UNHCR is looking for innovative ways to create a self-managed Digital Wallet for refugees and introduce Document Verification Registers (e-Registry and e-Apostille) of Persons of Concern to implement its strategy on Digital Identity and Inclusion and contribute to offering new opportunities for refugees.
If you are a qualified service provider interested in implementing Blockchain or other appropriate technology options in support of a Trust Scheme for refugees, you have until the 31st of January 2019 to answer UNHCR request for proposals and submit your ideas!
Access of Refugees and Asylum-Seekers to their Data
Currently, UNHCR holds identity records of more than 8 million refugees globally. UNHCR’s Population Registration and Population Management EcoSystem (PRIMES) records the bio data (or foundational data), such as names, birth date, nationality, place of residence, as well as a passport size picture and biometric imprints. None of these data elements is currently accessible, neither in parts nor in total to refugees or asylum seekers.
As UNHCR intends to develop a specific application for the management of currently more than 6,700 students in 50 countries that receive tertiary education grants (DAFI), the UN Refugee Agency is looking for technical ideas on how refugees that apply for scholarships and those that are awarded scholarships, would be able to manage their own digital wallets, comprising key documents such as diplomas or degree certificates.
Enabling Self-Management of Data by Providing Trust Services
The High Commissioner has expressed his vision that every refugee should have his unique digital identity. But for a digital identity to be practical and useful, it has to be recognized by other main actors in our societies: authorities, institutions of higher learning, businesses hence creating a recognized identity that empowers the individual and is an enabler for socio-economic inclusion. In the identity model put forward by UNHCR, the individual refugee has agency over and should be managing his/her identity, while UNHCR puts its institutional weight behind the individual’s identity.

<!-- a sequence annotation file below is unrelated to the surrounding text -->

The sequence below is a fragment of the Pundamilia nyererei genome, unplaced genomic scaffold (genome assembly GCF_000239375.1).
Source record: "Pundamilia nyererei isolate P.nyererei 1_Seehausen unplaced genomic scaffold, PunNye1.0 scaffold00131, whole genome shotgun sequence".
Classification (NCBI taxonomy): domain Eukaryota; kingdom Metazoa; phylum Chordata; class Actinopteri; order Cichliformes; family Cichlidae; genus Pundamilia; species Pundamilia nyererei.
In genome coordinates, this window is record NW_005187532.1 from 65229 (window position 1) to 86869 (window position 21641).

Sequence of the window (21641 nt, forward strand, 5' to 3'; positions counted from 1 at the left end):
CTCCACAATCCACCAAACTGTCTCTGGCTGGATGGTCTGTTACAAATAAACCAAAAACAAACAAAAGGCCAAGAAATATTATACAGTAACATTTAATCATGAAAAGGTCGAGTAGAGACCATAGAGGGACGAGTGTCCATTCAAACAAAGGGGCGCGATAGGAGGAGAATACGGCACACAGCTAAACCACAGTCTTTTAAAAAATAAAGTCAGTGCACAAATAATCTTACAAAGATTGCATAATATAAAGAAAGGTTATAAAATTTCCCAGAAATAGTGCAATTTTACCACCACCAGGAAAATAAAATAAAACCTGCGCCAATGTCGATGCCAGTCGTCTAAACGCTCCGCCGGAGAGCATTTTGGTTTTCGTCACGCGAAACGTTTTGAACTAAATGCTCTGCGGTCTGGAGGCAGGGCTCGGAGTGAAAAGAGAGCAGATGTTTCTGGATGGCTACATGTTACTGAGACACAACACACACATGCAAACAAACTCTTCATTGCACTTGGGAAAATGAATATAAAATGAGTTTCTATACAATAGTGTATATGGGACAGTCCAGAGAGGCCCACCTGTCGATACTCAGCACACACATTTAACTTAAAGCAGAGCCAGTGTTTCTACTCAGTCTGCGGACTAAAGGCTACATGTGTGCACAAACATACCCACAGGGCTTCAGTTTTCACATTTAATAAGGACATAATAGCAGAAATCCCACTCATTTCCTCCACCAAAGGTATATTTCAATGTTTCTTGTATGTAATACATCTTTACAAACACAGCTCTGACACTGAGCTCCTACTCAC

Public documents frequently need to be used across borders – especially in the case of asylum seekers and refugees. But to use such documents in another country, their origin must be authenticated, traditionally by an Apostille which is a specialized certificate issued by the Secretary of State. The digitalization of public services and the introduction of e-Governance has brought about the introduction of an electronic Apostille Program (e-APP) by some States, to authenticate the origin of public documents.
UNHCR is now looking to offer a similar service to refugees and asylum seekers. Blockchain distributed ledgers (or other appropriate technologies) would host the e-Registry consisting of certified documents relating to all data of UNHCR data subjects, such as individual asylum seekers, refugees stateless and other forcibly displaced persons.
Edit – UNHCR organised on November 27th in UN City Copenhagen an all-day pitching event in UN. The event gave bidders the opportunity to present their approach and engage in a dialogue with representatives of the UN Refugee Agency before handing in their full proposals. If you were not able to attend, you can find here a link to the explanatory note that recap the event, including video link to the sessions.